If you’re considering going back to school, you need to ensure you’ve chosen a degree and career path that will serve you well for the rest of your life. An instructional design degree offers the perfect path to higher earnings if you’re interested in how people learn and how to make it better. Rest assured, your career options are not limited to education. Corporations, nonprofits, governments, and consulting firms are major employers of instructional designers.
In 2019, median annual earnings in this role were $66,290 per year, but that doesn’t tell the whole story. The pandemic changed everything for instructional designers, making a strong case that virtually every institution can use them to support pivoting to remote and other alternative forms of communication and instruction. This career, which already once enjoyed a higher-than-average (6 percent) rate of growth, is now soaring to even greater heights of prominence.
So is this versatile career right for you? Assessing that begins with knowing what a day in the life of an instructional designer is like.
What Do Instructional Designers Do?
Instructional designers use technology to meet educational and curricular goals. Some examples of their work include:
- Helping school systems and colleges transition to remote learning
- Designing continuing education seminars for corporations
- Helping nonprofits and government organizations conduct training across locations
- Ensuring training sessions and company technologies are accessible to people of all abilities and technological access levels
It’s a degree that merges educational and technological knowledge into a highly marketable package. You’re not limited to a specific career, industry, or lifestyle either. Instructional designers span many industries, and an instructional design degree offers great flexibility.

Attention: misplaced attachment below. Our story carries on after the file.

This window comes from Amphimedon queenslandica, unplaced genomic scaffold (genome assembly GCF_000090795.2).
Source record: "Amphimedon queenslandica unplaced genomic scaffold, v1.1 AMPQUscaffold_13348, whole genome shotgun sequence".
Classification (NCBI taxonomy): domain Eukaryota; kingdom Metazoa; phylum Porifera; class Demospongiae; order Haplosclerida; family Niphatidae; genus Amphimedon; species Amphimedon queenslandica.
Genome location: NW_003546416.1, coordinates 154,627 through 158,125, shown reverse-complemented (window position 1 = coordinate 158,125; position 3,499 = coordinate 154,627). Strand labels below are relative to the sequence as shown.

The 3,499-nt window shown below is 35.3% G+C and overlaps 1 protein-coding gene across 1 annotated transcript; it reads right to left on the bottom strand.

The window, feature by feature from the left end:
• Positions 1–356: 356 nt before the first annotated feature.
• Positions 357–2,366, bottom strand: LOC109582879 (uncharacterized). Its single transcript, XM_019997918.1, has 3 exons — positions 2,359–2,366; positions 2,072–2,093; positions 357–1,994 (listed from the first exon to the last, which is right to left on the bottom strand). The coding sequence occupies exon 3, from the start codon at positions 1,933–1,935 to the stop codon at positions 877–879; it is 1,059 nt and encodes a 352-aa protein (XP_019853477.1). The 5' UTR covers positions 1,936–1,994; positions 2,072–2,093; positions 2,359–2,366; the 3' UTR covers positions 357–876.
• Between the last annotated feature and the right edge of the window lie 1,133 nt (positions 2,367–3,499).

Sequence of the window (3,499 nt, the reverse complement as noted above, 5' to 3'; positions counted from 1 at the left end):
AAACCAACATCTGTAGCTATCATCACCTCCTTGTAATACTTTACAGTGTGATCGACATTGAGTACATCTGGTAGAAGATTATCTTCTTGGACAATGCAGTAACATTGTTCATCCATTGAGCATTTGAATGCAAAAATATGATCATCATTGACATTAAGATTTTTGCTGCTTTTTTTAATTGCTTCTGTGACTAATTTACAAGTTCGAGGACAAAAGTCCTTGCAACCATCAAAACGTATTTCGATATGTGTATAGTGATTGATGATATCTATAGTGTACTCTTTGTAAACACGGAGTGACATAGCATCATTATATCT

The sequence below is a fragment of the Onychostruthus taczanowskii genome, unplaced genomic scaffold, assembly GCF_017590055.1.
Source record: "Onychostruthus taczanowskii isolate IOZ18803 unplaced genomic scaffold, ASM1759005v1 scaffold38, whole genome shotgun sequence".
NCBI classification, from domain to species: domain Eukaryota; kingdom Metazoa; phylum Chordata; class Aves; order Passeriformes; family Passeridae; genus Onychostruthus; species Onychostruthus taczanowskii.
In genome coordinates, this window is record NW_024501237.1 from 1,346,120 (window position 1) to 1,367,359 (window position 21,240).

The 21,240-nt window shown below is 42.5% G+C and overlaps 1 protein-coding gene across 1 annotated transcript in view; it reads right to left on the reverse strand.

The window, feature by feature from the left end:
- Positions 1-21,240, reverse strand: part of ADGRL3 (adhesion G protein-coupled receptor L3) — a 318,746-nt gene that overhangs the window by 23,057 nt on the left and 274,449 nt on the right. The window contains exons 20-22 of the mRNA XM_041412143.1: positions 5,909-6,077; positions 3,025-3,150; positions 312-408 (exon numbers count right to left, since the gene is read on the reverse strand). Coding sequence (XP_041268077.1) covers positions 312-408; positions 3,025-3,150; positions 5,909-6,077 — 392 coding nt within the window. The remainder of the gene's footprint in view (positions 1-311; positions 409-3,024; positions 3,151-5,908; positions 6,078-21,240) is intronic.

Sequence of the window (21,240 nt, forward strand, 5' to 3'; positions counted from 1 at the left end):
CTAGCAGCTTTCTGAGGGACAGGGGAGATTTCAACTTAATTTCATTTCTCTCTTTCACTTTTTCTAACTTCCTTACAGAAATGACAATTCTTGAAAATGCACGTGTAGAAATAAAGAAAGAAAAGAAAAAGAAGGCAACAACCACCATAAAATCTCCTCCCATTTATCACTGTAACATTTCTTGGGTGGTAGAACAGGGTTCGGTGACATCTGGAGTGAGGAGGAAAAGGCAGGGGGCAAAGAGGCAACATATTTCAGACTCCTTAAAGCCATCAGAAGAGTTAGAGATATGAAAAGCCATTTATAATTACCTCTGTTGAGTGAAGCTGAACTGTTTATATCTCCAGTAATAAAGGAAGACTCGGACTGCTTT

Career Opportunities with an Instructional Design Degree
As the COVID-19 pandemic has shown, virtually every industry can benefit from better instructional design. The right technology makes work that was once impossible to do remotely accessible and manageable.
Some examples of careers and industries you might choose include:
- Corporate life: Corporations typically have larger budgets, enabling them to hire more instructional designers. Instructional designers in corporate settings may design remote continuing education, teleconferencing policies and platforms, or options for remote work. In doing so, they can save companies money while improving work life.
- K-12 education: The need for instructional designers in K-12 settings didn’t end with the shift to online learning during the COVID pandemic. Instructional design experts can gamify learning, make classrooms more accessible to students who have chronic illnesses and must take time off, implement accessible technology for disabled students, and much more.
- Higher education: As with K-12 education, instructional designers are critical to ensuring a shift to online learning works. Many colleges now offer online degrees, and the value of these degrees depends heavily on how well institutions use technology.
- Governments and nonprofits: Governments and nonprofits need instructional designers to roll out new institution-wide technology, meet grant requirements, help employees communicate across distances, and ensure institutions offer quality training.
- Consulting and self-employment: Some instructional designers work across industries, setting up their own businesses and consulting services to serve clients across different sectors. Others specialize in a specific niche.
A Day in the Life of an Instructional Designer
The truth is there is no standard day in the life of an instructional designer because these jobs are so varied and diverse — both within and across roles.
For example, an instructional designer working in higher education might spend much of their day trying to solve issues with remote learning, educating instructors about accessibility needs, and responding to concerns about technology. An instructional designer in the corporate world might never work on remote learning, focusing instead on setting up a telehealth platform for a healthcare system or helping employees communicate across a geographic distance.